HM Treasury building, 1 Horse Guards Road, Westminster, London. In foreground a taxi for Mr Brown’s credibility

A Missed Opportunity

Led by Russia, China and Turkey, 30 different countries have added to their gold reserves over the last decade, of which only two are what we now call ‘Western’ nations (Poland and Hungary recently doubled and raised gold ten-fold respectively, but only to 10% and 4% of foreign reserves; their European Union partners average is 26%) and only one is classed as an advanced economy (South Korea). More crucially for our market, however, the “elusive investor” who GFMS’s Timothy Green noted was missing throughout the 1990s has returned in force.

Coins, bars and exchange-traded trust funds backed by bullion have accounted for nearly one-third of global demand so far this decade, up from an average 19% in 2000-2009 and barely 10% in the late 1990s.

Longer term, this means that while central banking’s switch to net buying has slowed the reprivatisation of gold now running since the collapse of the post-WWII Bretton Woods system, it has not yet reversed it. Official sector holdings in 1968 accounted for some 40% of all the gold ever mined in history. By 1999, that figure had fallen below 25% and it is now flattening (but still falling) at around 17% (see figure 2).

“If properly marketed, these [auctions] could act as a shop window for gold,” wrote the BoE’s Smout here in The Alchemist after the UK’s 1999 announcement. Peter Fava, then chair of LBMA, also thought selling Treasury gold direct to the public would “be a great opportunity”, and perhaps it could have soothed tabloid anger, because “the money raised by privatisation, while useful, has always been a second-order question”, as Brown’s predecessor Nigel Lawson said of the 1980s’ hugely under-priced sales of state assets such as British Gas, British Telecom and council housing under Margaret Thatcher. But New Labour couldn’t possibly promote the barbarous relic as a wise investment, not when Brown’s economic management meant Things Can Only Get Better as the party kept promising by taking D:Ream’s chart-topper for its conference anthem.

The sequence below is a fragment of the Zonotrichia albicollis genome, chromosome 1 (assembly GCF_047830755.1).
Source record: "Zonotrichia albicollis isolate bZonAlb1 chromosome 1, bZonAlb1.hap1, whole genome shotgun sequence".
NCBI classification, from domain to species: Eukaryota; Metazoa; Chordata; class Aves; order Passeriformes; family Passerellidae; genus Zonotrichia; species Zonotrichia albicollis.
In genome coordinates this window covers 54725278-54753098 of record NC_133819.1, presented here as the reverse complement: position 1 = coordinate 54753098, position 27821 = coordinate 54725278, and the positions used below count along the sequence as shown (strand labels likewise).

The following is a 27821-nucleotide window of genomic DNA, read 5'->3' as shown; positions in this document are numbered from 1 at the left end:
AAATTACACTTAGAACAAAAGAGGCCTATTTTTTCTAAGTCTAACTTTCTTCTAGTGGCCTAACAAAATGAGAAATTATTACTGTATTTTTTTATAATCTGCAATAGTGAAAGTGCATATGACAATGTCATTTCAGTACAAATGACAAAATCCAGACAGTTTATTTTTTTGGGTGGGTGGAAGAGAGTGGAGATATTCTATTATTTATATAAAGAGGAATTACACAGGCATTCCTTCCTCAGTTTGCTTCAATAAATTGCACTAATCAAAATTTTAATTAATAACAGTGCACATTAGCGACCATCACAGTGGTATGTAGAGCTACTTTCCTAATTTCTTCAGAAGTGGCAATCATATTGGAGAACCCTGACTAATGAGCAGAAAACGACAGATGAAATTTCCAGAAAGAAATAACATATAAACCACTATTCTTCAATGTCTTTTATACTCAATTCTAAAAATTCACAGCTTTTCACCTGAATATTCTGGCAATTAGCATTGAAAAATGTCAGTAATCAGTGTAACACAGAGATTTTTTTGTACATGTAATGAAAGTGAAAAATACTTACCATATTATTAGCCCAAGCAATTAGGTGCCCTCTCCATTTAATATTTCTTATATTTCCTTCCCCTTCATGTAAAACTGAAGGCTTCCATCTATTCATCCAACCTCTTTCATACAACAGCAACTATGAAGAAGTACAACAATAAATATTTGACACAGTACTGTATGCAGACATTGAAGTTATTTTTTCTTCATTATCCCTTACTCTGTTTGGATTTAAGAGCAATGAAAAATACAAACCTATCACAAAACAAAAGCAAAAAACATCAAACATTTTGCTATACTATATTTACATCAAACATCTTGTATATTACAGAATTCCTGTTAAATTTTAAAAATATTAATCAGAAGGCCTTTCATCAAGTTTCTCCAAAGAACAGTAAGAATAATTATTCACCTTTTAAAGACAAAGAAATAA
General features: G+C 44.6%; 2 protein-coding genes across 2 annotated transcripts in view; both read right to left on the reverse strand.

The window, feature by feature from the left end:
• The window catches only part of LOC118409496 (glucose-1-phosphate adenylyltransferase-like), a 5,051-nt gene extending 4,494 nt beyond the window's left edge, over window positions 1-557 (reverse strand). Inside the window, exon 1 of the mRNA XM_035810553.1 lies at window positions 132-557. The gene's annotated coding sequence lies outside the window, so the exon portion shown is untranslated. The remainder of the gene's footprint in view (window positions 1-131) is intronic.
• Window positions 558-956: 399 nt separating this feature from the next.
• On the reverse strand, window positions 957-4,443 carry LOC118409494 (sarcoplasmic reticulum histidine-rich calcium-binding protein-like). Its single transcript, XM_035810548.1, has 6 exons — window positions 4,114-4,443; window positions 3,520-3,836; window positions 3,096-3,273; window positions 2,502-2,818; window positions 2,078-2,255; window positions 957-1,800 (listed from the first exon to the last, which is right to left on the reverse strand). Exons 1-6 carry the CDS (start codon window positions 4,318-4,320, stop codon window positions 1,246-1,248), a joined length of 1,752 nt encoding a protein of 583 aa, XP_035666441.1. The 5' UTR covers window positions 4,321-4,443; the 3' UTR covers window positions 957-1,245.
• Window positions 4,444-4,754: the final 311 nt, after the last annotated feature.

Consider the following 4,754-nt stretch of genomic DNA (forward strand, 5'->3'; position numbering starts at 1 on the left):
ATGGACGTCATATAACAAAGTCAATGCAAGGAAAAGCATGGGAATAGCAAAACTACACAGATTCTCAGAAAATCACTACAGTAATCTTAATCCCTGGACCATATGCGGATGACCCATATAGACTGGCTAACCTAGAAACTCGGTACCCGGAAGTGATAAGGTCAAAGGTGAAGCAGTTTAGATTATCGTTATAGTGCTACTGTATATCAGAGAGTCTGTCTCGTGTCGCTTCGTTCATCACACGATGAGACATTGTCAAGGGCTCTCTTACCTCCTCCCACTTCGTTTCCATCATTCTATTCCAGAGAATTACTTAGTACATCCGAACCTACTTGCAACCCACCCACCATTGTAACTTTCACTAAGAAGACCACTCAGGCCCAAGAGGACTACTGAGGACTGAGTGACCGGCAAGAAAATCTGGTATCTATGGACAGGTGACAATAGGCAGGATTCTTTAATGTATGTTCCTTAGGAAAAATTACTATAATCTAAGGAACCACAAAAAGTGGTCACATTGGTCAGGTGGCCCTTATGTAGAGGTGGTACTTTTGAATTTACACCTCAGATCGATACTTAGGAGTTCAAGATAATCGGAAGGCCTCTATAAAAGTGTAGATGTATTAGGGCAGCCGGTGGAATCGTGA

Gold And History Return

Alongside central banking and PR spin-doctoring, geopolitics also seemed to be nearing perfection as the 20th century drew to a close, or so Western policymakers thought after skim-reading the back of US State Department Director Francis Fukuyama’s best-selling The End of History. The book was more nuanced than the jacket blurb, but Soviet Communism’s collapse, plus China’s move towards a market-based economy (albeit run by a military dictatorship), appeared to confirm that the world had “no alternative” to Anglo-American capitalism, resulting in the “end state of the historical process ... a moment in which a final, rational form of society and state became victorious”.

Put into more practical terms for reserve managers, “The traditional reasons for holding gold have included the war chest argument”, as the UK Treasury said in its 7 May 1999 press release. But who needed a war chest when our side kept winning? That very night, the US Air Force bombed the Chinese Embassy in Belgrade, killing three people, thanks to a failure of CIA intelligence in NATO’s “humanitarian intervention” against Serbia over its policy in Kosovo.

For investors at least, “Gold remains the cleanest insurance against such overconfidence”, as SocGen analyst Dylan Grice noted 10 years after the Brown Bottom. Skip forward another 10 years, and US stock markets are again testing new all-time highs as investors pour cash into unproven ideas (83% of new US listings were loss-making companies in 2018, beating even the tech bubble’s 2000 peak). As for politics, “the liberal idea is obsolete”, declared President Putin of Russia, gold’s heaviest nation-state buyer since the Brown Bottom, at June’s G20 meeting in Osaka, Japan. With gold’s no.2 buyer, China, also boldly challenging Western hegemony around the globe, the turmoil of the past 20 years suggests it’s not worth trying to forecast how gold’s role will adapt to the next 20 years of financial and political change.

But if gold does continue to grow its value and use among reserve assets, the Treasury’s decision of 1999 will mean the UK starts the future very much in the second rank.

Adrian Ash was previously managing editor of tech-stock tipsheets and the pro-gold Fleet Street Letter in the early 2000s. He now is Director of Research at BullionVault, the physical gold market for private investors online first developed because, with Gordon Brown dumping gold, it must deserve proper investigation.